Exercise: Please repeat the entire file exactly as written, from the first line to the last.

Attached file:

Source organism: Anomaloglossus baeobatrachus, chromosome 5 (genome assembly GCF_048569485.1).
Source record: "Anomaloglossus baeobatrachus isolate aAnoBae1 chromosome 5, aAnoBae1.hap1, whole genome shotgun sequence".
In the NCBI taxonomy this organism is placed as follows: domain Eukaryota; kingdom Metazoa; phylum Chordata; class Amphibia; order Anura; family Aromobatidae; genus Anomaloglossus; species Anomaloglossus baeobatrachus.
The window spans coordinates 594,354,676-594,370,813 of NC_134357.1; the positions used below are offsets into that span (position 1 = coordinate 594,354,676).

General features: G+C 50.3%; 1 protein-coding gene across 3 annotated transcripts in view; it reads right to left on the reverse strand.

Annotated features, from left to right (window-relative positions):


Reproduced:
Source organism: Anomaloglossus baeobatrachus, chromosome 5 (genome assembly GCF_048569485.1).
Source record: "Anomaloglossus baeobatrachus isolate aAnoBae1 chromosome 5, aAnoBae1.hap1, whole genome shotgun sequence".
In the NCBI taxonomy this organism is placed as follows: domain Eukaryota; kingdom Metazoa; phylum Chordata; class Amphibia; order Anura; family Aromobatidae; genus Anomaloglossus; species Anomaloglossus baeobatrachus.
The window spans coordinates 594,354,676-594,370,813 of NC_134357.1; the positions used below are offsets into that span (position 1 = coordinate 594,354,676).

General features: G+C 50.3%; 1 protein-coding gene across 3 annotated transcripts in view; it reads right to left on the reverse strand.

Annotated features, from left to right (window-relative positions):